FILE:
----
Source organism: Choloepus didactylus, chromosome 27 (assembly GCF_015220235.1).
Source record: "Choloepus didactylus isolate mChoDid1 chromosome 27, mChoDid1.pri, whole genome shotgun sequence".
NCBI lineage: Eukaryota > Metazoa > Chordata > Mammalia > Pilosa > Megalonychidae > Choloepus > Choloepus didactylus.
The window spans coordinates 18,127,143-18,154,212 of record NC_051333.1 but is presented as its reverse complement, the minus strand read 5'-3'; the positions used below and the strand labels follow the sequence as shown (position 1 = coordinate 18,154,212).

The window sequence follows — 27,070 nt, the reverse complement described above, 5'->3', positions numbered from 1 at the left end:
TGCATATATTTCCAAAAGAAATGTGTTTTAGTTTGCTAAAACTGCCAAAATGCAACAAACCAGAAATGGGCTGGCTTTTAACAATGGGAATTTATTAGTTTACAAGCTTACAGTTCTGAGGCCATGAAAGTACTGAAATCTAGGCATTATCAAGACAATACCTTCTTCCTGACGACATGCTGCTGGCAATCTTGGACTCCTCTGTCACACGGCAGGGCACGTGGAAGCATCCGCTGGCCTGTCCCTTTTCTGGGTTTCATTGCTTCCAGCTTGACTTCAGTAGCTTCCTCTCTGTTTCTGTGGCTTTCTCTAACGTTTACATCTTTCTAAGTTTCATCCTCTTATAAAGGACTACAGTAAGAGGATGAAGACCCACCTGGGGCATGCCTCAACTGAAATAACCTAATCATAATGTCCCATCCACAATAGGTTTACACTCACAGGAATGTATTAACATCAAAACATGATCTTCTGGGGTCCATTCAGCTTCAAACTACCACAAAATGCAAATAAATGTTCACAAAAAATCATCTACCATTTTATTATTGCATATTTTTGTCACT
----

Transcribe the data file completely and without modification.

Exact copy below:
Source organism: Choloepus didactylus, chromosome 27 (assembly GCF_015220235.1).
Source record: "Choloepus didactylus isolate mChoDid1 chromosome 27, mChoDid1.pri, whole genome shotgun sequence".
NCBI lineage: Eukaryota > Metazoa > Chordata > Mammalia > Pilosa > Megalonychidae > Choloepus > Choloepus didactylus.
The window spans coordinates 18,127,143-18,154,212 of record NC_051333.1 but is presented as its reverse complement, the minus strand read 5'-3'; the positions used below and the strand labels follow the sequence as shown (position 1 = coordinate 18,154,212).

The window sequence follows — 27,070 nt, the reverse complement described above, 5'->3', positions numbered from 1 at the left end:
TGCATATATTTCCAAAAGAAATGTGTTTTAGTTTGCTAAAACTGCCAAAATGCAACAAACCAGAAATGGGCTGGCTTTTAACAATGGGAATTTATTAGTTTACAAGCTTACAGTTCTGAGGCCATGAAAGTACTGAAATCTAGGCATTATCAAGACAATACCTTCTTCCTGACGACATGCTGCTGGCAATCTTGGACTCCTCTGTCACACGGCAGGGCACGTGGAAGCATCCGCTGGCCTGTCCCTTTTCTGGGTTTCATTGCTTCCAGCTTGACTTCAGTAGCTTCCTCTCTGTTTCTGTGGCTTTCTCTAACGTTTACATCTTTCTAAGTTTCATCCTCTTATAAAGGACTACAGTAAGAGGATGAAGACCCACCTGGGGCATGCCTCAACTGAAATAACCTAATCATAATGTCCCATCCACAATAGGTTTACACTCACAGGAATGTATTAACATCAAAACATGATCTTCTGGGGTCCATTCAGCTTCAAACTACCACAAAATGCAAATAAATGTTCACAAAAAATCATCTACCATTTTATTATTGCATATTTTTGTCACT